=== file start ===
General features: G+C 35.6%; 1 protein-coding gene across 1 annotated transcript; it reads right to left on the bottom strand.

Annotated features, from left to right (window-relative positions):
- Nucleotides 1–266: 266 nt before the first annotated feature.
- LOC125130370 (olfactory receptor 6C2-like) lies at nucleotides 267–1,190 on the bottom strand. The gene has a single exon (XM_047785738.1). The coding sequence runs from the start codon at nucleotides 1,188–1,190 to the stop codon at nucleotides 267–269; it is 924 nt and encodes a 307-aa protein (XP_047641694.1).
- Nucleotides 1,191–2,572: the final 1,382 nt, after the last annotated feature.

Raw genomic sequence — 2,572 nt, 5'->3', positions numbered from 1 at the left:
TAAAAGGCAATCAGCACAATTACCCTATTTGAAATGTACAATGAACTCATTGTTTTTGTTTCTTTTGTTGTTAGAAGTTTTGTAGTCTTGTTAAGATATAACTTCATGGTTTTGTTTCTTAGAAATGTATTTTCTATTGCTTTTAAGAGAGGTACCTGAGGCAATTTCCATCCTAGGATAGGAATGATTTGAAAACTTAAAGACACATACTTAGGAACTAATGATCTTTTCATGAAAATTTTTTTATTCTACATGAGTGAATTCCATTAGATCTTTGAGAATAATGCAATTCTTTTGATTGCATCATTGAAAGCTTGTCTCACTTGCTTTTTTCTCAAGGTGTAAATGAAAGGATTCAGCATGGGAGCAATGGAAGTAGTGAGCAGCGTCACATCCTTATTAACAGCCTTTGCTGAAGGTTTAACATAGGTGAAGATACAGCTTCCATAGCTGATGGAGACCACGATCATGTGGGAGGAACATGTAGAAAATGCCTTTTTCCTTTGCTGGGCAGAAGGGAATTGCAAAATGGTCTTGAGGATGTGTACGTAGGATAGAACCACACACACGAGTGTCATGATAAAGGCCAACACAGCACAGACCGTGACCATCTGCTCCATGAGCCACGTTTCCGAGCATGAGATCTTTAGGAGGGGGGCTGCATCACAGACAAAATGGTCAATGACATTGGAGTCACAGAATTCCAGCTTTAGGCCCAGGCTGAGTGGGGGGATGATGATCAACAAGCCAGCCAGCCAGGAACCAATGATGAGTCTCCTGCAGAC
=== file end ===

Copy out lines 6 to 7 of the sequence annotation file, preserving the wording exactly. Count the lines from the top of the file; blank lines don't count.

Raw genomic sequence — 2,572 nt, 5'->3', positions numbered from 1 at the left:
TAAAAGGCAATCAGCACAATTACCCTATTTGAAATGTACAATGAACTCATTGTTTTTGTTTCTTTTGTTGTTAGAAGTTTTGTAGTCTTGTTAAGATATAACTTCATGGTTTTGTTTCTTAGAAATGTATTTTCTATTGCTTTTAAGAGAGGTACCTGAGGCAATTTCCATCCTAGGATAGGAATGATTTGAAAACTTAAAGACACATACTTAGGAACTAATGATCTTTTCATGAAAATTTTTTTATTCTACATGAGTGAATTCCATTAGATCTTTGAGAATAATGCAATTCTTTTGATTGCATCATTGAAAGCTTGTCTCACTTGCTTTTTTCTCAAGGTGTAAATGAAAGGATTCAGCATGGGAGCAATGGAAGTAGTGAGCAGCGTCACATCCTTATTAACAGCCTTTGCTGAAGGTTTAACATAGGTGAAGATACAGCTTCCATAGCTGATGGAGACCACGATCATGTGGGAGGAACATGTAGAAAATGCCTTTTTCCTTTGCTGGGCAGAAGGGAATTGCAAAATGGTCTTGAGGATGTGTACGTAGGATAGAACCACACACACGAGTGTCATGATAAAGGCCAACACAGCACAGACCGTGACCATCTGCTCCATGAGCCACGTTTCCGAGCATGAGATCTTTAGGAGGGGGGCTGCATCACAGACAAAATGGTCAATGACATTGGAGTCACAGAATTCCAGCTTTAGGCCCAGGCTGAGTGGGGGGATGATGATCAACAAGCCAGCCAGCCAGGAACCAATGATGAGTCTCCTGCAGAC